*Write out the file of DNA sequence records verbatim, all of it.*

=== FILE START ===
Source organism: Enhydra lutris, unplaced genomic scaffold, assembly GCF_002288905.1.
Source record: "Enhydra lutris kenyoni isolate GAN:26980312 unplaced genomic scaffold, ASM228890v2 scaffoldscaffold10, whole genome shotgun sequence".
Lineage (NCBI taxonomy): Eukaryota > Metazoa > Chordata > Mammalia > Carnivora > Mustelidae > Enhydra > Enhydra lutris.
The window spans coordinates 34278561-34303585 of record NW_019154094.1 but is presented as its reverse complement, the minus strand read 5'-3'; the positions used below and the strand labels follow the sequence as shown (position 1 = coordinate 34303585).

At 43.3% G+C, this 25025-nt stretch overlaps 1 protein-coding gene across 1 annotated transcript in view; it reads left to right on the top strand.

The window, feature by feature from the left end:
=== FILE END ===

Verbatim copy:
Source organism: Enhydra lutris, unplaced genomic scaffold, assembly GCF_002288905.1.
Source record: "Enhydra lutris kenyoni isolate GAN:26980312 unplaced genomic scaffold, ASM228890v2 scaffoldscaffold10, whole genome shotgun sequence".
Lineage (NCBI taxonomy): Eukaryota > Metazoa > Chordata > Mammalia > Carnivora > Mustelidae > Enhydra > Enhydra lutris.
The window spans coordinates 34278561-34303585 of record NW_019154094.1 but is presented as its reverse complement, the minus strand read 5'-3'; the positions used below and the strand labels follow the sequence as shown (position 1 = coordinate 34303585).

At 43.3% G+C, this 25025-nt stretch overlaps 1 protein-coding gene across 1 annotated transcript in view; it reads left to right on the top strand.

The window, feature by feature from the left end: